September 15th, PCT day 176, mile 2357, started normal enough, waking to clear skies and the distant flowing of the creek below. Crush and I took our time getting going and started hiking around 9:00am. I was up in front of her by no more than 400 yards, when down slope I heard and saw a giant Elk, a stag with giant antlers. His call was a combination of a screetch and a moan, somewhat eerie but also pretty cool once you know what it is making that noise. Elks are new to me, up until just last night, I had been wholly unfamiliar with them in the wild. I spotted this strong male as it began to climb the slope with a trajectory that looked as if it would intersect exactly with my path up ahead. I retrieved my camera and started snapping a few photos, then alternated this with taking a few quiet steps, then a few more photos, then a few more steps, until we were in sight of each other. He stopped. I stopped. For about 30 seconds it seemed like he was looking directly at me, so I remained still, staring right back. Finally, I got greedy and wanted to get closer, so I started to move again. With just the slightest noise that I made, he snapped a 180 and took off galloping in the other direction. I could hear the sound of his hooves hitting the earth and rock, could see the ripples of his muscle flexing in the hind quarters. He moved effortlessly and I stood there, awestruck. I felt as if the Universe had sent me a sprit guide, in the form of a powerful animal. The fact that our paths crossed so closely felt like a very special moment. I embraced this fully and walked on almost skipping down the trail. What a great start to the day.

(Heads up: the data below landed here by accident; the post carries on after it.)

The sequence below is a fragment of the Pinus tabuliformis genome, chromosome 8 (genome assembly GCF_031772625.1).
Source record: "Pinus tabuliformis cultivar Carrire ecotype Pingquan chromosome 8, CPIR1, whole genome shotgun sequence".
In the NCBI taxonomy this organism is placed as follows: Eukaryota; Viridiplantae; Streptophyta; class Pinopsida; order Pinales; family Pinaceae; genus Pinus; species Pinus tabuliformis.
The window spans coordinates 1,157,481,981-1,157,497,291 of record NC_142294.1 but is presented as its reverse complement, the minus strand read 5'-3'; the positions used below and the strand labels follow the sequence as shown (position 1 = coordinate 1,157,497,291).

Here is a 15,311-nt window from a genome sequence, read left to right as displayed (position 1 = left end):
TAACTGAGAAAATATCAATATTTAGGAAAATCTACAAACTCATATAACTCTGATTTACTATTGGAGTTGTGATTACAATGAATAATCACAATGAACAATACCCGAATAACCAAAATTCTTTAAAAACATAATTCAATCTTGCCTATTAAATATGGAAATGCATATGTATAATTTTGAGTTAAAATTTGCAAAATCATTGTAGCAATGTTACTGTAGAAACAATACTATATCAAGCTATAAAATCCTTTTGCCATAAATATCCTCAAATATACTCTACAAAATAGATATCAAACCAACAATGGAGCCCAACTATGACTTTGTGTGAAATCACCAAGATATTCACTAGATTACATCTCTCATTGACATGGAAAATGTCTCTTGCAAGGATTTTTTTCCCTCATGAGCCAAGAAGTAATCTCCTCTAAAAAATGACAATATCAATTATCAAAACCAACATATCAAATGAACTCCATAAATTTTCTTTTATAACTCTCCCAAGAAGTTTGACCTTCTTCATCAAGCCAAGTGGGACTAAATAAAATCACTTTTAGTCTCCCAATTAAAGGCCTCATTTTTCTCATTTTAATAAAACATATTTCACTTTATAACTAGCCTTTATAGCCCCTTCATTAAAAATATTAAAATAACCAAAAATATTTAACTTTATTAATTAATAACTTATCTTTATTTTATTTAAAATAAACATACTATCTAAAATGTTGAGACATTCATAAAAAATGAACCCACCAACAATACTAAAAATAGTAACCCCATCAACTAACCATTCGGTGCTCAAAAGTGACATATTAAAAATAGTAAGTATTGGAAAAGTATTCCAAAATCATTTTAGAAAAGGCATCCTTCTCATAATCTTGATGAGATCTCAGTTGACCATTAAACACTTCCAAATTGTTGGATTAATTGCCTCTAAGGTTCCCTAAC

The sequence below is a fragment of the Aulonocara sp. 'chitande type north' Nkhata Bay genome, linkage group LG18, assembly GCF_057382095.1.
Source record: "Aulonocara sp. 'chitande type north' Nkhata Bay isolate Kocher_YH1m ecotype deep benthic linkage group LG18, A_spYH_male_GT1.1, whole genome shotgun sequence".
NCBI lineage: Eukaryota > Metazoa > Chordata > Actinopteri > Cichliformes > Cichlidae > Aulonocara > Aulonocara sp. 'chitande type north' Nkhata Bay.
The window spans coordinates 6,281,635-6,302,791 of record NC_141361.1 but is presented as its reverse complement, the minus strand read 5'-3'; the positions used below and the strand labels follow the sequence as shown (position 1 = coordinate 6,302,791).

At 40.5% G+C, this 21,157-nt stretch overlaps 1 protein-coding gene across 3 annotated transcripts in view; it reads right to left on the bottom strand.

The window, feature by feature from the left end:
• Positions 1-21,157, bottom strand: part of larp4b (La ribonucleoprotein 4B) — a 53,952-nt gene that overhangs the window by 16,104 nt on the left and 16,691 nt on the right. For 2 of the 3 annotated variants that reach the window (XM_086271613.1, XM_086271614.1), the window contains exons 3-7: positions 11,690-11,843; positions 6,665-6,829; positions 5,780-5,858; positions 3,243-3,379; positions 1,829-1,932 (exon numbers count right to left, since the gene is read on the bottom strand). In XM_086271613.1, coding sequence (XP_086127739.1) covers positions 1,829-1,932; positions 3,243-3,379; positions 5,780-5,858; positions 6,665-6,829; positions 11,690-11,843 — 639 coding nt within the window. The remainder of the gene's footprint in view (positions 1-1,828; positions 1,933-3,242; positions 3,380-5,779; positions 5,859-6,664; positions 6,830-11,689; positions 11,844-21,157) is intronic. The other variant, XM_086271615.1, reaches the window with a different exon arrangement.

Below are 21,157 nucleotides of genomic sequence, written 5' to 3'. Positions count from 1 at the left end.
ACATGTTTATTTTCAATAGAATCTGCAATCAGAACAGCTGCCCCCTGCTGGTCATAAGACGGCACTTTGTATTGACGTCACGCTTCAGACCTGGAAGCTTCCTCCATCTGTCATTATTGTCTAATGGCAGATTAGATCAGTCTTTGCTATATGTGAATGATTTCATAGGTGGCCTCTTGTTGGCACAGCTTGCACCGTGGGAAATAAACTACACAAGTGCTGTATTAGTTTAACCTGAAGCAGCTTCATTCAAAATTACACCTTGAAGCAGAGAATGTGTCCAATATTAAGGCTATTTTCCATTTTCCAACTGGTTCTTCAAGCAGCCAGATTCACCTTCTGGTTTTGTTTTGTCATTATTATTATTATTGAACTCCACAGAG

Over the course of the morning, Crush and I had worked out a couple options for campsites for the day, with the choice of a 15 mile day or a 24 mile day. In the latter half of the day, there would be a 9 mile stretch that was high on ridges with no campsites, something that could be miserable in poor weather. Since the weather was excellent, and the moon was going to be full, we opted for the 24 miles and agreed we would night hike if need be. We had read the weather forecast and saw rain was on the way in two days, so we needed to get to Snoqualmie as soon as possible, where we would have the option of being indoors, warm and dry. Oh so appealing! For the time being, we needed to take full advantage of the good weather. Clouds were just beginning to slink in, but we were still able to hike bare shouldered. A great view of Mt. Rainier behind me as clouds approach.